Surprisingly the owner was able to find homes for all of the kittens within a few hours using Craig’s List. One of my daughters is a friend of the owner and that’s how I got involved. My daughter brought me two kittens one bright spring day and left them with us. We were still mourning the loss of Winfield, our beautiful white odd-eye cat—another rescue. He contracted cancer.

We spent a few hours with the kittens—a calico, which my daughter picked especially for me—and a tiny torbie. We were supposed to choose one of them. We ultimately chose both of them. Then we got a call saying that we had to make a choice as there was someone who wanted whichever kitten was left. So we peered into the carrier where the kittens rested and saw Lily’s eyes staring back at us. Those eyes, it seemed, had a message in them. To us, Lily was saying, “I belong to you. Whether you know it or not, I’m yours and I’ll be yours for as long as I live. I need you and you need me.”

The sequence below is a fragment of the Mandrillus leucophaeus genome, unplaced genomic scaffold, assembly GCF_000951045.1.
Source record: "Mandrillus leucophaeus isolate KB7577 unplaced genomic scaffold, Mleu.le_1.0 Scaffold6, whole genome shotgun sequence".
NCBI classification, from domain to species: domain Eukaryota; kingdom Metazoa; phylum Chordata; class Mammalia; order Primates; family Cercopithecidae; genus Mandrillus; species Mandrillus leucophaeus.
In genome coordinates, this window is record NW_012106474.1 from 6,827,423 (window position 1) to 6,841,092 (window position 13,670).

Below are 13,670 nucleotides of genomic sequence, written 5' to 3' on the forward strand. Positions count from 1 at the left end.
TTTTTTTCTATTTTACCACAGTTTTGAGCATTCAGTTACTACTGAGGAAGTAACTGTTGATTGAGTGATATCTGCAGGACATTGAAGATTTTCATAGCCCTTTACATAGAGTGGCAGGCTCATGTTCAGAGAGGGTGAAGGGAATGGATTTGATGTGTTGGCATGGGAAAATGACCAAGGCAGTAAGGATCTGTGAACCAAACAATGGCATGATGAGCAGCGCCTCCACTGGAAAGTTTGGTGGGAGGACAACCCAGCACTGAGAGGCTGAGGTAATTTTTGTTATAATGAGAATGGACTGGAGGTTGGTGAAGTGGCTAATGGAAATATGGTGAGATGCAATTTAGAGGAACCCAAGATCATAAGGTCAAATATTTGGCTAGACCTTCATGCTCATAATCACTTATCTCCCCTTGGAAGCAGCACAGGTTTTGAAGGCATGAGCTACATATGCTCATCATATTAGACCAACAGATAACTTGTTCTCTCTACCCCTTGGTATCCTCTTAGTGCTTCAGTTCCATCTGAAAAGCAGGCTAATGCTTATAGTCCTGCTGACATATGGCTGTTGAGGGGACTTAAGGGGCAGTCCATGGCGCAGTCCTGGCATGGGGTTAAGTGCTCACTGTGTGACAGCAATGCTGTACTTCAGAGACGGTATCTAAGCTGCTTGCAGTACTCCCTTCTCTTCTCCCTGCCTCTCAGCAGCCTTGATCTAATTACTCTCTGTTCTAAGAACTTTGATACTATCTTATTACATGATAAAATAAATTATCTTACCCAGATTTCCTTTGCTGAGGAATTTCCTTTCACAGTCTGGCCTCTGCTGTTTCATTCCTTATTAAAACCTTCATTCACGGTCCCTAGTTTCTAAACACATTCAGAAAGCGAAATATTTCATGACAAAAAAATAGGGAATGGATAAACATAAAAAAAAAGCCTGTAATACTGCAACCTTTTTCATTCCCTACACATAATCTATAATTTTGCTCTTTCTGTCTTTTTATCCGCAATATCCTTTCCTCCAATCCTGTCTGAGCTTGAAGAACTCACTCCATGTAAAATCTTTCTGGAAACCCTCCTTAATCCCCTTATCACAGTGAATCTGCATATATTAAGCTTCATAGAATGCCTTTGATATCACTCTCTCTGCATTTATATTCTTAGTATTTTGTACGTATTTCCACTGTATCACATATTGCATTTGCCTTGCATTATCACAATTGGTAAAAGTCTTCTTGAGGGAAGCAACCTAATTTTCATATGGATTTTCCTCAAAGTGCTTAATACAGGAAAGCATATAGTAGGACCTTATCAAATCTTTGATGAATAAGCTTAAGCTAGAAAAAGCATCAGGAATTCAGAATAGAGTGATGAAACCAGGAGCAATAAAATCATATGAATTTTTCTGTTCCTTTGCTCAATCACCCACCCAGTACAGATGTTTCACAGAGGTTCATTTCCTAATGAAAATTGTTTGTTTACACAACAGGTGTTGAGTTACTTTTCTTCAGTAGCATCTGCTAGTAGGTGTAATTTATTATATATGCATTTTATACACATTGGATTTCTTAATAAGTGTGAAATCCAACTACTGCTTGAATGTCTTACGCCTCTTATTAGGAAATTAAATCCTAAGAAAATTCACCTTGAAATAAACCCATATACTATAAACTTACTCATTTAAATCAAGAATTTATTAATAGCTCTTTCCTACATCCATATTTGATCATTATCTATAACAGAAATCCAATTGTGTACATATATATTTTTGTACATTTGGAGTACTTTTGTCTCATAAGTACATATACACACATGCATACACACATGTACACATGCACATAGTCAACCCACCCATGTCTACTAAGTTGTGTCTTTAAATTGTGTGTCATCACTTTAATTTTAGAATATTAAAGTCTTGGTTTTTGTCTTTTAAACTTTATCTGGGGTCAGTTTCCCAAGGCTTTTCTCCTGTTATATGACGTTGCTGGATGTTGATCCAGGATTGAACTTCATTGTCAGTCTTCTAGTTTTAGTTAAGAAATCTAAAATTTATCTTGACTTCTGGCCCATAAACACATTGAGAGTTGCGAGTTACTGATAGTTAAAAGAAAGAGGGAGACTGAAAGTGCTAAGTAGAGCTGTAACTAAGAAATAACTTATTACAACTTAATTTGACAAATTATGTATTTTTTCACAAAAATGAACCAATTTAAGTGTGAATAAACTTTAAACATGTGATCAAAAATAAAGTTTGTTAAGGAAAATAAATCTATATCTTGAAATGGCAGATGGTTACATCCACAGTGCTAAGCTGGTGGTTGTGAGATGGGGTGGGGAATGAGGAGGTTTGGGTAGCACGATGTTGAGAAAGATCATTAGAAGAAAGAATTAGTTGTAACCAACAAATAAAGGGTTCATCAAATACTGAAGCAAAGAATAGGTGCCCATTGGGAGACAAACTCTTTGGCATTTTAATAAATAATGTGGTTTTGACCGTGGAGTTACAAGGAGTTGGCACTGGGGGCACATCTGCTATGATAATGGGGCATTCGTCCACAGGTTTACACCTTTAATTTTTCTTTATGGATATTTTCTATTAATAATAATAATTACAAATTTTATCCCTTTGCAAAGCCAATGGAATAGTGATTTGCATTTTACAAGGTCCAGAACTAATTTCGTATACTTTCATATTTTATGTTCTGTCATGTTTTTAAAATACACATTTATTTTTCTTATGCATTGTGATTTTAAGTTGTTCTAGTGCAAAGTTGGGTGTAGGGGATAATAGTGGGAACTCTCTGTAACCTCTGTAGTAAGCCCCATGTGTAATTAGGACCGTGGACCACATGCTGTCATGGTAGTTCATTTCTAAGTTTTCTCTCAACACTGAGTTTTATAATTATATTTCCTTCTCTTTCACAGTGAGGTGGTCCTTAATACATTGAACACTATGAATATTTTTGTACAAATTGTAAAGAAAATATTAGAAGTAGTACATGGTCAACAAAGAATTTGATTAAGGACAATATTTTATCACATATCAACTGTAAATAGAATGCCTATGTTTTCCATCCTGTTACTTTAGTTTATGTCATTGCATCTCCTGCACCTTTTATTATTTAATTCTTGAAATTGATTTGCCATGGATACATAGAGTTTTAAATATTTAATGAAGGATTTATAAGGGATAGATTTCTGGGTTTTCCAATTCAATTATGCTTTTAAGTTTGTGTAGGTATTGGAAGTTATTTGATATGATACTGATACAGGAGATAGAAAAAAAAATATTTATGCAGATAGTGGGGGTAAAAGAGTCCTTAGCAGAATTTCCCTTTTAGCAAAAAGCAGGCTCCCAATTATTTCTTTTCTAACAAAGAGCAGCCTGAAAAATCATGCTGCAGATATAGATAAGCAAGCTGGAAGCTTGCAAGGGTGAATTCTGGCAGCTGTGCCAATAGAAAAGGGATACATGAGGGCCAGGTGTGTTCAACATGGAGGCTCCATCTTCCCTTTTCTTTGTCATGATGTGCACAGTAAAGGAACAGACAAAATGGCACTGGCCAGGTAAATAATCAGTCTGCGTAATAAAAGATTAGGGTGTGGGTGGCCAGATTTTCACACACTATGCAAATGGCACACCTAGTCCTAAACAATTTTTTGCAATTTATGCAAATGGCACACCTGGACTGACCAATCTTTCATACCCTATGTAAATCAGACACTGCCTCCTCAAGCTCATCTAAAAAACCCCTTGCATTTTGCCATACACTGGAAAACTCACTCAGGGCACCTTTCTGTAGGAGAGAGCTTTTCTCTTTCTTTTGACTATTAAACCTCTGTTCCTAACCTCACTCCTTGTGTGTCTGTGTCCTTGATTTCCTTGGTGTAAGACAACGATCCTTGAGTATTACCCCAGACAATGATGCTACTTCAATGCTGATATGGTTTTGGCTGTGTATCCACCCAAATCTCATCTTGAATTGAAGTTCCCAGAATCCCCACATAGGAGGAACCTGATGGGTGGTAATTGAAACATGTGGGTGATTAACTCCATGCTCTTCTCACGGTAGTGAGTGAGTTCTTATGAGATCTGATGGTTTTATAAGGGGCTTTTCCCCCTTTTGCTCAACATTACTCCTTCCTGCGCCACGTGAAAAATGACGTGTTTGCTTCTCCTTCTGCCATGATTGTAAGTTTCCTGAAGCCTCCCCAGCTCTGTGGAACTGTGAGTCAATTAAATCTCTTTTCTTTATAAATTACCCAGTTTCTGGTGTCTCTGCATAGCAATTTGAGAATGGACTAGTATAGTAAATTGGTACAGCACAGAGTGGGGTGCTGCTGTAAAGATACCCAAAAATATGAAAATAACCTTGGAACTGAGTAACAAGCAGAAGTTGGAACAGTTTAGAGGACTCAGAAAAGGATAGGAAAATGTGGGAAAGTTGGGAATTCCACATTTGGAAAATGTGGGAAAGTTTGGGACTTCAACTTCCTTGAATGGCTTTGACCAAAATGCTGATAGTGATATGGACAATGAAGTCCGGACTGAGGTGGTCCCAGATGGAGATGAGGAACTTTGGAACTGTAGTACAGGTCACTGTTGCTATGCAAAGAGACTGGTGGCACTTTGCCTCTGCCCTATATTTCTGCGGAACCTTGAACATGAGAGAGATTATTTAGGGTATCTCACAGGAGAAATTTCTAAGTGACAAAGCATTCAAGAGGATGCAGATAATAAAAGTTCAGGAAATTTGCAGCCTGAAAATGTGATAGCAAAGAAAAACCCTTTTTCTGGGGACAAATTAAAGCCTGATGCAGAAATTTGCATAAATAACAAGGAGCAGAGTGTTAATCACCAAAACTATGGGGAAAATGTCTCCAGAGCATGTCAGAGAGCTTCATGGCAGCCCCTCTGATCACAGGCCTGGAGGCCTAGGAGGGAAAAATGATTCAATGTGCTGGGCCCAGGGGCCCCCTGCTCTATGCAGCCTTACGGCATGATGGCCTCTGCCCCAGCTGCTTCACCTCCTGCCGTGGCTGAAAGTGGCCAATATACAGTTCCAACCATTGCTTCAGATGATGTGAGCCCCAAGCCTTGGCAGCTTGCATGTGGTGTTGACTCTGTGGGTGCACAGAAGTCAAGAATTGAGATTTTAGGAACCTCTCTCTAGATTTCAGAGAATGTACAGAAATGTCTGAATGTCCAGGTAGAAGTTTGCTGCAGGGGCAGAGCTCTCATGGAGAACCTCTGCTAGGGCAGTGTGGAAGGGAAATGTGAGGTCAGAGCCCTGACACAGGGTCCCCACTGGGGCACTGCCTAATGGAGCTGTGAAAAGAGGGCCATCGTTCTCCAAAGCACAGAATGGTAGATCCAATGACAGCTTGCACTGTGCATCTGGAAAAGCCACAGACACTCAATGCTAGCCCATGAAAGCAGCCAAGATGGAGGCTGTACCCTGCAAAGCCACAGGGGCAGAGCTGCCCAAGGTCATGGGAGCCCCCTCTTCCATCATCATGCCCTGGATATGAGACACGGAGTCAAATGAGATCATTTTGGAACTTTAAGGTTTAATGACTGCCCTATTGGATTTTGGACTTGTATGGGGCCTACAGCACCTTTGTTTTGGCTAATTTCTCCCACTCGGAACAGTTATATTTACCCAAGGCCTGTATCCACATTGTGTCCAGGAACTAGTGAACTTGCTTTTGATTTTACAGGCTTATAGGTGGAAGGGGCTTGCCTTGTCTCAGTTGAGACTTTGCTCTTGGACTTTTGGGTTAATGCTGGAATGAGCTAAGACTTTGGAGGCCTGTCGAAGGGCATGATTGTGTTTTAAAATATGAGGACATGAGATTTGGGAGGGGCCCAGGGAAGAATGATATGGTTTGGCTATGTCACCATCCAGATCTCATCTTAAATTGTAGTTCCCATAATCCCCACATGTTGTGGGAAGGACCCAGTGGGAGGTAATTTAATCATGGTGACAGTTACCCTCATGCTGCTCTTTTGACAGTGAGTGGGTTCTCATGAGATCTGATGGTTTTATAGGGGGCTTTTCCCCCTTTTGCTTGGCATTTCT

While we made a good decision, we still regret letting the calico go. We could have adopted them both. I just hope she got a loving home as well. I just love a happy ending for a homeless kitten or cat.


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Wild (and Sometimes Crazy) Wednesday – How to Play With Your Cats